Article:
13. What was your favorite class senior year? I liked all my classes senior year. We did plays in Spanish class. My English teacher missed a day and sent word to the substitute that *I* was supposed to lead the class that day. Our school specialized in math and science, so the senior classes in those were good. The class that was worth the most in the long run was Journalism. By the time I was a senior I wasn't even a total loser in gym class.
14. Do you still have your class ring? Yes, come to think of it, it's probably the only piece of gold of any size in the house.
15. Do you still have your yearbook? Yes, all four years.
cactuswatcher: (Default)
( Apr. 14th, 2017 06:44 am)
One of my local TV stations is doing an Internet poll about favorite Easter candy. I'd leave a link, but their polls disappear after a day anyway. The choices (and current percent of votes) are:

Chocolate bunnies (10)
Peanut butter eggs (20)
Jelly beans (11)
Cadbury creme eggs (36)
Peeps (8)
Easter M&Ms (15)Read more... )
cactuswatcher: (Default)
( Apr. 13th, 2017 04:48 am)
I'm up early this morning. The power went off about 7:30 last night and stayed off till just after 3:30 this morning. It was fairly common for the power to go off where I grew up as a kid. The road was lined with trees, and you sort of had to keep your fingers crossed every time there was a strong thunderstorm. Unfortunately you got used to the sound of a transformer blowing up on the power pole a long walk from the house. There I lived in the woods. Here I live in a subdivision with the power lines all buried. I think this is only the third time the power has been off (always in good weather) in the 18 years I've been here, and the only time the power has been off for more than a couple hours. There is a substation quite close so maybe I haven't been lucky at all.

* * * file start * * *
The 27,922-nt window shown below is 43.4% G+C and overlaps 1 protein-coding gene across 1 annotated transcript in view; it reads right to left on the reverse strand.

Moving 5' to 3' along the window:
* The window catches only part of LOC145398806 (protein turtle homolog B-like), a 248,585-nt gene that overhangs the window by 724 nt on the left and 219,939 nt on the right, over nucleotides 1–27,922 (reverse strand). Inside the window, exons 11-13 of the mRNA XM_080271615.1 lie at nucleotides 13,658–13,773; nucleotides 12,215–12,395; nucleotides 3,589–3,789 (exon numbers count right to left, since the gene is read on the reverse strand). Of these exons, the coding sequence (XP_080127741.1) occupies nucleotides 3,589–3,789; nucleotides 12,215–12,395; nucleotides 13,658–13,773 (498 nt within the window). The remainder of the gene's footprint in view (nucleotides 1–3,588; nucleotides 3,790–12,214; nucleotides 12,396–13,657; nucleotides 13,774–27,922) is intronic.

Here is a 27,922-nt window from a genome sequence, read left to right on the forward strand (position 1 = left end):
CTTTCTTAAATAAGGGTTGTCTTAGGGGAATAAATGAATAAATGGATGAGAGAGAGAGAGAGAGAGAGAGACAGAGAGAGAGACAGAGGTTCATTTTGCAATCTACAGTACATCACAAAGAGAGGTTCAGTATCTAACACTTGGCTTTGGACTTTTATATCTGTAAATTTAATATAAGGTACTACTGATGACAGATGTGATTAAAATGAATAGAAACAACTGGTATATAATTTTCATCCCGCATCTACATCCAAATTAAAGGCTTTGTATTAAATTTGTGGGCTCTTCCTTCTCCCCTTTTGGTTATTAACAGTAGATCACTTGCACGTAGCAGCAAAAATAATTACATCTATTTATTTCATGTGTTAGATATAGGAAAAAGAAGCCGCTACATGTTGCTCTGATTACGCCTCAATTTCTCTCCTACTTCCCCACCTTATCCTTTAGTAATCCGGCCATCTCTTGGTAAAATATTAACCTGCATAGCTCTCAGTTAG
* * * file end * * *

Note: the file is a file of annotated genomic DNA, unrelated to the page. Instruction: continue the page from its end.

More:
At any rate when the power went off last evening, I heard a transformer blow loudly. Mostly, then, I wondered whether it was on the street that goes past the subdivision or at the substation. I don't really know, but I suspect it was on the street. The power didn't go off at all on the far side of that street. The power in the park next to my backyard was off for maybe 90 minutes. Those of us in the subdivision were left in the dark. They probably didn't have a suitable replacement transformer in the area, like they would have on every repair truck back in St. Louis County.

Although I have a lap top I could amuse myself on for a while, long experience taught me the best thing to do in an evening power outage is go to bed. I got a good 7 hours of sleep before the power came back, which is about what I'd get anyway. So I've been up resetting all the clocks, and deciding what in the fridge needed pitching. Eight hours without electricity is too long to not to be concerned. The freezer compartment was still fine and dandy. Most of the stuff in the main fridge was by chance crammed together in mostly full bottles and jars keeping nice and cool, so it should be fine. The few things in small quantities (which would get warm faster) I threw out to be safe. The tomatoes should be fine; the lettuce will tell me if it needs to be pitched before I need it. Luckily the only leftovers I had were a small amount of canned cat food, a bit of corn and some chopped black olives in the bottom of a can which I'd already thought about throwing out.
cactuswatcher: (Default)
( Apr. 6th, 2017 06:13 am)
This clump of cacti is blooming again. I saw a hummingbird buzzing around the flowers yesterday. An old, but good picture )
cactuswatcher: (Default)
( Apr. 5th, 2017 10:53 am)
I'm always behind the times, so I saw both Fantastic Beasts and Rogue One for the first time this week. I have to agree with what I'd heard before about them. Fantastic Beasts is meh, not really bad but not exactly good. Rogue One wasn't what I was expecting, but it was far above and beyond episodes 1-3. Spoilers below if anyone cares, now.